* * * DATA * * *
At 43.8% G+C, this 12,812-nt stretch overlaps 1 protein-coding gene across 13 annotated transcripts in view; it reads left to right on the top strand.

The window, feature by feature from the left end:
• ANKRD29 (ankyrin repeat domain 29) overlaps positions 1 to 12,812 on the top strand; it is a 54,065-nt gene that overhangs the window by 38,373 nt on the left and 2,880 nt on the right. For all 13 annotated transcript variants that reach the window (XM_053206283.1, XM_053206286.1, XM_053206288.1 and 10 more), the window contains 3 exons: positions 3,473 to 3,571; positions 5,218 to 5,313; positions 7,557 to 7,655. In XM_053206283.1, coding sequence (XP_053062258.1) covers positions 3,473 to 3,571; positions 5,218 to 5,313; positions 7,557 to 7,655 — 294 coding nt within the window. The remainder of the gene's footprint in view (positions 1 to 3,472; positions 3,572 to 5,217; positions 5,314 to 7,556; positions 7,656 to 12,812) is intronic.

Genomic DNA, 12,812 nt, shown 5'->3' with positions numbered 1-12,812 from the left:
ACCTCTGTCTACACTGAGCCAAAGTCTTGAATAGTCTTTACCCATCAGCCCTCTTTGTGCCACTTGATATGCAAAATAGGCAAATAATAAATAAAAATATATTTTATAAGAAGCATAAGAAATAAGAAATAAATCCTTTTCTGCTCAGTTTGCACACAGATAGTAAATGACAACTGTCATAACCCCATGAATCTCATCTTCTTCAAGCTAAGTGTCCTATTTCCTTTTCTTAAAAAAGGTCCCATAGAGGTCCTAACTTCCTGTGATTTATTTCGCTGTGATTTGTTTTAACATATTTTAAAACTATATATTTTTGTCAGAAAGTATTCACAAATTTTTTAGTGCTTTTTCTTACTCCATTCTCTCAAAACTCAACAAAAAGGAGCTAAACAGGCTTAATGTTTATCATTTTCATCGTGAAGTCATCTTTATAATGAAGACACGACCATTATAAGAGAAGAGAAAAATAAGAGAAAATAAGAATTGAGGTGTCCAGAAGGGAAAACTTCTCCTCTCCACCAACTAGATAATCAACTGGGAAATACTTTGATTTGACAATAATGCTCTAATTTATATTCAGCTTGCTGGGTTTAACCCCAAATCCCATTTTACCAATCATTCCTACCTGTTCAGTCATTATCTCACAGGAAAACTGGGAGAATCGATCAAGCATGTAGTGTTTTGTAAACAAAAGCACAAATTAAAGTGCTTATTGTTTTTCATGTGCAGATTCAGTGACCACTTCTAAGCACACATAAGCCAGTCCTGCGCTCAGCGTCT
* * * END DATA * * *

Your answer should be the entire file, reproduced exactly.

At 43.8% G+C, this 12,812-nt stretch overlaps 1 protein-coding gene across 13 annotated transcripts in view; it reads left to right on the top strand.

The window, feature by feature from the left end:
• ANKRD29 (ankyrin repeat domain 29) overlaps positions 1 to 12,812 on the top strand; it is a 54,065-nt gene that overhangs the window by 38,373 nt on the left and 2,880 nt on the right. For all 13 annotated transcript variants that reach the window (XM_053206283.1, XM_053206286.1, XM_053206288.1 and 10 more), the window contains 3 exons: positions 3,473 to 3,571; positions 5,218 to 5,313; positions 7,557 to 7,655. In XM_053206283.1, coding sequence (XP_053062258.1) covers positions 3,473 to 3,571; positions 5,218 to 5,313; positions 7,557 to 7,655 — 294 coding nt within the window. The remainder of the gene's footprint in view (positions 1 to 3,472; positions 3,572 to 5,217; positions 5,314 to 7,556; positions 7,656 to 12,812) is intronic.

Genomic DNA, 12,812 nt, shown 5'->3' with positions numbered 1-12,812 from the left:
ACCTCTGTCTACACTGAGCCAAAGTCTTGAATAGTCTTTACCCATCAGCCCTCTTTGTGCCACTTGATATGCAAAATAGGCAAATAATAAATAAAAATATATTTTATAAGAAGCATAAGAAATAAGAAATAAATCCTTTTCTGCTCAGTTTGCACACAGATAGTAAATGACAACTGTCATAACCCCATGAATCTCATCTTCTTCAAGCTAAGTGTCCTATTTCCTTTTCTTAAAAAAGGTCCCATAGAGGTCCTAACTTCCTGTGATTTATTTCGCTGTGATTTGTTTTAACATATTTTAAAACTATATATTTTTGTCAGAAAGTATTCACAAATTTTTTAGTGCTTTTTCTTACTCCATTCTCTCAAAACTCAACAAAAAGGAGCTAAACAGGCTTAATGTTTATCATTTTCATCGTGAAGTCATCTTTATAATGAAGACACGACCATTATAAGAGAAGAGAAAAATAAGAGAAAATAAGAATTGAGGTGTCCAGAAGGGAAAACTTCTCCTCTCCACCAACTAGATAATCAACTGGGAAATACTTTGATTTGACAATAATGCTCTAATTTATATTCAGCTTGCTGGGTTTAACCCCAAATCCCATTTTACCAATCATTCCTACCTGTTCAGTCATTATCTCACAGGAAAACTGGGAGAATCGATCAAGCATGTAGTGTTTTGTAAACAAAAGCACAAATTAAAGTGCTTATTGTTTTTCATGTGCAGATTCAGTGACCACTTCTAAGCACACATAAGCCAGTCCTGCGCTCAGCGTCT